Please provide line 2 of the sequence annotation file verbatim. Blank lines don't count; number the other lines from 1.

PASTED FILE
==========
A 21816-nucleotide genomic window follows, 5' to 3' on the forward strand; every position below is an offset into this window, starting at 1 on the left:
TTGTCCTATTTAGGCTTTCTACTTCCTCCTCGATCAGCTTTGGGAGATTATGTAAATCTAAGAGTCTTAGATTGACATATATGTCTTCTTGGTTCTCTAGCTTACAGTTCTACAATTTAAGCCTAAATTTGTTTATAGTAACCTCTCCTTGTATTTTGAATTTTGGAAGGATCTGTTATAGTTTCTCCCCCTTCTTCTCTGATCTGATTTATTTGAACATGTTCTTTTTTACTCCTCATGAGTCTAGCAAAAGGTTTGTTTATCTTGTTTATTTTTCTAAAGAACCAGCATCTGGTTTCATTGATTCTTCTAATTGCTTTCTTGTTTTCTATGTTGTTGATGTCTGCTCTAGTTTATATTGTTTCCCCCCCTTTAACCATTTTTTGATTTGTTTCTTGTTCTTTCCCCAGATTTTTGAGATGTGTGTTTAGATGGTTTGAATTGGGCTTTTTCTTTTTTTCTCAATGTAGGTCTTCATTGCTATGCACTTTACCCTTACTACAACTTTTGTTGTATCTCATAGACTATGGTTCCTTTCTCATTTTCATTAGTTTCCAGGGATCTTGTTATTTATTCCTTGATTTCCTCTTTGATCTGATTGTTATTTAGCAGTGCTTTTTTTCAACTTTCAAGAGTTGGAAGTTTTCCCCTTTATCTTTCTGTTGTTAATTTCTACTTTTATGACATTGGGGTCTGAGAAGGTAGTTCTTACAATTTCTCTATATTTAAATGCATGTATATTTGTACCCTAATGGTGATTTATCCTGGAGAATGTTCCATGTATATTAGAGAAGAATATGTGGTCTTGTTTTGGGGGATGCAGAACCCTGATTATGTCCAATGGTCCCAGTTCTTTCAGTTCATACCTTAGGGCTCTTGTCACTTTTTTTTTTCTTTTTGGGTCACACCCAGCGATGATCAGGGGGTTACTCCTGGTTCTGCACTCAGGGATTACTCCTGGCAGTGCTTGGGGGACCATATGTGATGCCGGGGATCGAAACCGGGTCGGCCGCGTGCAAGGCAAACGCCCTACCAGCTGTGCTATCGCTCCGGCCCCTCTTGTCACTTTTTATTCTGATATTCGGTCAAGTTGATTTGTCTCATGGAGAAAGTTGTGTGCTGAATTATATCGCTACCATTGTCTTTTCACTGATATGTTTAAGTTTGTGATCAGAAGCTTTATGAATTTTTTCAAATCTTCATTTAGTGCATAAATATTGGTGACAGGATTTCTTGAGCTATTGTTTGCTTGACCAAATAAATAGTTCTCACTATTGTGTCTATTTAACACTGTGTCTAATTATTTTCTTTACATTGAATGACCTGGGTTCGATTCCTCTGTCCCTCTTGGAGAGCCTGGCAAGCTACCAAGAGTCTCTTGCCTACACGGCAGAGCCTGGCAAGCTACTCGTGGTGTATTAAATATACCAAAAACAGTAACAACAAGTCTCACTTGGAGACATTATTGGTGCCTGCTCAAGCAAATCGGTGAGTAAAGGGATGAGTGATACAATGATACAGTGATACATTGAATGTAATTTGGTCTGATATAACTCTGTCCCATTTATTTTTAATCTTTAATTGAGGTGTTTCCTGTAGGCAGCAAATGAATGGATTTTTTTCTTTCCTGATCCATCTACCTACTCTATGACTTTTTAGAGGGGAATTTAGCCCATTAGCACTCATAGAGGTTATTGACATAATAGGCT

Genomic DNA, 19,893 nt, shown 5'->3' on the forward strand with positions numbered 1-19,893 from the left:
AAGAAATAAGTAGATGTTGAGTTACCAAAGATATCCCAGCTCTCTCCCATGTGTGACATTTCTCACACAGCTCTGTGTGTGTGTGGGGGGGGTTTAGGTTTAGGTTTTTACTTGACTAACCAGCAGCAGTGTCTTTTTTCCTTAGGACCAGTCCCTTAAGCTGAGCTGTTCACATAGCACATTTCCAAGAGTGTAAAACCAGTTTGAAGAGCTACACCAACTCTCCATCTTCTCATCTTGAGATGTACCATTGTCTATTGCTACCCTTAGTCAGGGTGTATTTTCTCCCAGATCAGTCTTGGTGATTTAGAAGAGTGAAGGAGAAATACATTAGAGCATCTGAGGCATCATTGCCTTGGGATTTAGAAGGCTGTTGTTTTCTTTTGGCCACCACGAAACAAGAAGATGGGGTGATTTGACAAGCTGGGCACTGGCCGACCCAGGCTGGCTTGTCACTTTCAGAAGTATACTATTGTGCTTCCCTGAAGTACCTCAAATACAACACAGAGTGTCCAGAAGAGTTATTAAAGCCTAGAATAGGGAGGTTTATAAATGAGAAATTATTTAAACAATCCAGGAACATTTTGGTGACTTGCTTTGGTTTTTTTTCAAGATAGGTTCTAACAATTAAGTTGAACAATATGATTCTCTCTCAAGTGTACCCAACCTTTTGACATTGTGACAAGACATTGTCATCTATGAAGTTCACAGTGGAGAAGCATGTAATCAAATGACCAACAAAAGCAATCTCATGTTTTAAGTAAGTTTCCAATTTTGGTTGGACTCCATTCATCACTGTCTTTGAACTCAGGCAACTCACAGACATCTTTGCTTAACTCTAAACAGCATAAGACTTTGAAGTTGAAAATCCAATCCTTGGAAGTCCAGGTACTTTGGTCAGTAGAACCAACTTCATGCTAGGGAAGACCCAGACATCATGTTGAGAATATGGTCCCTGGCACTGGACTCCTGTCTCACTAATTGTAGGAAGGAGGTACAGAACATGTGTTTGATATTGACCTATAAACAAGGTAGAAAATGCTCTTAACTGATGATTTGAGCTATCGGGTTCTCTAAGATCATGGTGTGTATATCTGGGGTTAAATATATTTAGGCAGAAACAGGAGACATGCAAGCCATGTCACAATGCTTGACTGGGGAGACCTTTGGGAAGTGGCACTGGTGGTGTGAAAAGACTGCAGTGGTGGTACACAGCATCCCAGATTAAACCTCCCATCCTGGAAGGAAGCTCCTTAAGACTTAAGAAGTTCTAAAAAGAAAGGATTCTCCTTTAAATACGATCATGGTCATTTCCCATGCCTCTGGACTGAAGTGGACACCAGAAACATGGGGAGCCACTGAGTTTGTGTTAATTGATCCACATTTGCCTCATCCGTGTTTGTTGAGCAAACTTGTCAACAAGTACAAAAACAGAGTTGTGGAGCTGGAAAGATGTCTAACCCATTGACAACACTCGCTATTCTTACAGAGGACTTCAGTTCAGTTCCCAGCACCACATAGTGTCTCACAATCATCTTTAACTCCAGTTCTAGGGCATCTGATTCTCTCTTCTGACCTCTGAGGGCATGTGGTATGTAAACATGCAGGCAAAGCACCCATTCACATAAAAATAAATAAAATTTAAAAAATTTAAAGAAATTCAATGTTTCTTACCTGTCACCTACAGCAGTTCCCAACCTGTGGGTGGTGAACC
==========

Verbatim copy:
TTGTCCTATTTAGGCTTTCTACTTCCTCCTCGATCAGCTTTGGGAGATTATGTAAATCTAAGAGTCTTAGATTGACATATATGTCTTCTTGGTTCTCTAGCTTACAGTTCTACAATTTAAGCCTAAATTTGTTTATAGTAACCTCTCCTTGTATTTTGAATTTTGGAAGGATCTGTTATAGTTTCTCCCCCTTCTTCTCTGATCTGATTTATTTGAACATGTTCTTTTTTACTCCTCATGAGTCTAGCAAAAGGTTTGTTTATCTTGTTTATTTTTCTAAAGAACCAGCATCTGGTTTCATTGATTCTTCTAATTGCTTTCTTGTTTTCTATGTTGTTGATGTCTGCTCTAGTTTATATTGTTTCCCCCCCTTTAACCATTTTTTGATTTGTTTCTTGTTCTTTCCCCAGATTTTTGAGATGTGTGTTTAGATGGTTTGAATTGGGCTTTTTCTTTTTTTCTCAATGTAGGTCTTCATTGCTATGCACTTTACCCTTACTACAACTTTTGTTGTATCTCATAGACTATGGTTCCTTTCTCATTTTCATTAGTTTCCAGGGATCTTGTTATTTATTCCTTGATTTCCTCTTTGATCTGATTGTTATTTAGCAGTGCTTTTTTTCAACTTTCAAGAGTTGGAAGTTTTCCCCTTTATCTTTCTGTTGTTAATTTCTACTTTTATGACATTGGGGTCTGAGAAGGTAGTTCTTACAATTTCTCTATATTTAAATGCATGTATATTTGTACCCTAATGGTGATTTATCCTGGAGAATGTTCCATGTATATTAGAGAAGAATATGTGGTCTTGTTTTGGGGGATGCAGAACCCTGATTATGTCCAATGGTCCCAGTTCTTTCAGTTCATACCTTAGGGCTCTTGTCACTTTTTTTTTTCTTTTTGGGTCACACCCAGCGATGATCAGGGGGTTACTCCTGGTTCTGCACTCAGGGATTACTCCTGGCAGTGCTTGGGGGACCATATGTGATGCCGGGGATCGAAACCGGGTCGGCCGCGTGCAAGGCAAACGCCCTACCAGCTGTGCTATCGCTCCGGCCCCTCTTGTCACTTTTTATTCTGATATTCGGTCAAGTTGATTTGTCTCATGGAGAAAGTTGTGTGCTGAATTATATCGCTACCATTGTCTTTTCACTGATATGTTTAAGTTTGTGATCAGAAGCTTTATGAATTTTTTCAAATCTTCATTTAGTGCATAAATATTGGTGACAGGATTTCTTGAGCTATTGTTTGCTTGACCAAATAAATAGTTCTCACTATTGTGTCTATTTAACACTGTGTCTAATTATTTTCTTTACATTGAATGACCTGGGTTCGATTCCTCTGTCCCTCTTGGAGAGCCTGGCAAGCTACCAAGAGTCTCTTGCCTACACGGCAGAGCCTGGCAAGCTACTCGTGGTGTATTAAATATACCAAAAACAGTAACAACAAGTCTCACTTGGAGACATTATTGGTGCCTGCTCAAGCAAATCGGTGAGTAAAGGGATGAGTGATACAATGATACAGTGATACATTGAATGTAATTTGGTCTGATATAACTCTGTCCCATTTATTTTTAATCTTTAATTGAGGTGTTTCCTGTAGGCAGCAAATGAATGGATTTTTTTCTTTCCTGATCCATCTACCTACTCTATGACTTTTTAGAGGGGAATTTAGCCCATTAGCACTCATAGAGGTTATTGACATAATAGGCT